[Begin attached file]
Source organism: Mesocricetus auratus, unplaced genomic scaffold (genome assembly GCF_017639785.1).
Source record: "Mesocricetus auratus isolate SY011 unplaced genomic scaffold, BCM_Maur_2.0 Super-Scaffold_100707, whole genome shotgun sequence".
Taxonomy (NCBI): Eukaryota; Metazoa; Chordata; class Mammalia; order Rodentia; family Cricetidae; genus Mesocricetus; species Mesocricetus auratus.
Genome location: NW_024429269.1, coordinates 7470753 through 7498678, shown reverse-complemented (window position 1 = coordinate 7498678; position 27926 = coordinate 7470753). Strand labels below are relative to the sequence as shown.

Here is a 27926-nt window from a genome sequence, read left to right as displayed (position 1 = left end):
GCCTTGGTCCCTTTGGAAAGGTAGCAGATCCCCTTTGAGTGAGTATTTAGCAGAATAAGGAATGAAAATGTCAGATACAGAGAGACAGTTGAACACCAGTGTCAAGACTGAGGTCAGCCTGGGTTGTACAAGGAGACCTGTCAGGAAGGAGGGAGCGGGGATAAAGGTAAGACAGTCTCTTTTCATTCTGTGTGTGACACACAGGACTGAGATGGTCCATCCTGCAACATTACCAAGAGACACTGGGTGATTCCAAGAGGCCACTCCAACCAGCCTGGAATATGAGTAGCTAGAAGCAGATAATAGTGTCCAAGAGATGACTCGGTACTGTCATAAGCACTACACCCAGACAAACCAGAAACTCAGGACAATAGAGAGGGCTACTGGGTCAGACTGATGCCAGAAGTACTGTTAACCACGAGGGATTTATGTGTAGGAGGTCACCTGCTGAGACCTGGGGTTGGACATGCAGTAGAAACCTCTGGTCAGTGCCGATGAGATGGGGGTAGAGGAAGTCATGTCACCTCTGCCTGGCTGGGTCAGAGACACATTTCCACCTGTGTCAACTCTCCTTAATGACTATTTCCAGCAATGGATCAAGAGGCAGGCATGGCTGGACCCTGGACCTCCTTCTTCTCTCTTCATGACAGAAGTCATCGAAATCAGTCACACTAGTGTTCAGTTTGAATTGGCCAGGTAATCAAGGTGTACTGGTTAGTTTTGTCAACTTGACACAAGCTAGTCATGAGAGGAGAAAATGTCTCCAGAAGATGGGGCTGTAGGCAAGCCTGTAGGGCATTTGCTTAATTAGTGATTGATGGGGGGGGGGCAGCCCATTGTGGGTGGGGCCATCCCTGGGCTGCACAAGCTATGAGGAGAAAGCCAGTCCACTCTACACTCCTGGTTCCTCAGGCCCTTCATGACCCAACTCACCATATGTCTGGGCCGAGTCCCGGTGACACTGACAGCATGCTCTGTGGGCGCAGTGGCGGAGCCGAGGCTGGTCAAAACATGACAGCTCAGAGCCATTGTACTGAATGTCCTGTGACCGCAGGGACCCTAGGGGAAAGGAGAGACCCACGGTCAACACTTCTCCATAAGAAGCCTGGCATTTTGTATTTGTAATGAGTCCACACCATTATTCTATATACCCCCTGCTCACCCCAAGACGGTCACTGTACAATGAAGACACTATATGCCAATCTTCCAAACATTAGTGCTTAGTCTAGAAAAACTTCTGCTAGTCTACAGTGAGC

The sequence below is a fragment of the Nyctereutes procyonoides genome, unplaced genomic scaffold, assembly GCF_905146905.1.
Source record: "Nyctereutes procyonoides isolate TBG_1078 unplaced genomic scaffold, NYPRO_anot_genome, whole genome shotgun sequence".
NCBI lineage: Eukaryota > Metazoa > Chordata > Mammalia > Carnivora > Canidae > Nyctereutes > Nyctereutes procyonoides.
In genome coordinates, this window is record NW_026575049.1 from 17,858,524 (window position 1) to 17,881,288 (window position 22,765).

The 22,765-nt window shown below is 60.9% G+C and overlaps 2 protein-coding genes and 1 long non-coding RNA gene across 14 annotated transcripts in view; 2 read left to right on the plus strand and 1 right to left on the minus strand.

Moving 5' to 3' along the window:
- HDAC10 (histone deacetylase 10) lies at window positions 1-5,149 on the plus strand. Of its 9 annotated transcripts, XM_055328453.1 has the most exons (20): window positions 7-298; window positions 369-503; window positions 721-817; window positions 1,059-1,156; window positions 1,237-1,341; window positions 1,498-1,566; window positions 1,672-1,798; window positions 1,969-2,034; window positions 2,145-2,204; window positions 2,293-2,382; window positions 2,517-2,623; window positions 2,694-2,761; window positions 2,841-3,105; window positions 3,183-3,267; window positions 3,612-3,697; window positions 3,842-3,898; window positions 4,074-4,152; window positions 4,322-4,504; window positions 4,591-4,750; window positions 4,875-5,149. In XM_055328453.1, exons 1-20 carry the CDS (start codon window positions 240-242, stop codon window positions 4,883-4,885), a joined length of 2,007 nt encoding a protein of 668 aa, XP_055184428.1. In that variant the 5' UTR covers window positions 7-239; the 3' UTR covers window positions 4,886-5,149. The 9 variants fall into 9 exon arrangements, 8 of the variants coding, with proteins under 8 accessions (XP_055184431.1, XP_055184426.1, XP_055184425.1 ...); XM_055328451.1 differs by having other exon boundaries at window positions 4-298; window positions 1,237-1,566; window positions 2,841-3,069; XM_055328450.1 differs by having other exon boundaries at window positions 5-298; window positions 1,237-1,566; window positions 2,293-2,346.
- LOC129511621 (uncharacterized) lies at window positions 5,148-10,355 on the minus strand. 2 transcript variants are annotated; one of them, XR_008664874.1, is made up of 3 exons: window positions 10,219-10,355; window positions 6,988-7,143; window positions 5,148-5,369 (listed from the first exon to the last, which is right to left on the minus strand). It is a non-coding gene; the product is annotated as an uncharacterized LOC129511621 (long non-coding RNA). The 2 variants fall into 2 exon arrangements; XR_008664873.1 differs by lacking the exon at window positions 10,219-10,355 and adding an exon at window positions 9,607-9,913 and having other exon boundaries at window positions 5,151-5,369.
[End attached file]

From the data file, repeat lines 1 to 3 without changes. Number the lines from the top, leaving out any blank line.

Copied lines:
Source organism: Mesocricetus auratus, unplaced genomic scaffold (genome assembly GCF_017639785.1).
Source record: "Mesocricetus auratus isolate SY011 unplaced genomic scaffold, BCM_Maur_2.0 Super-Scaffold_100707, whole genome shotgun sequence".
Taxonomy (NCBI): Eukaryota; Metazoa; Chordata; class Mammalia; order Rodentia; family Cricetidae; genus Mesocricetus; species Mesocricetus auratus.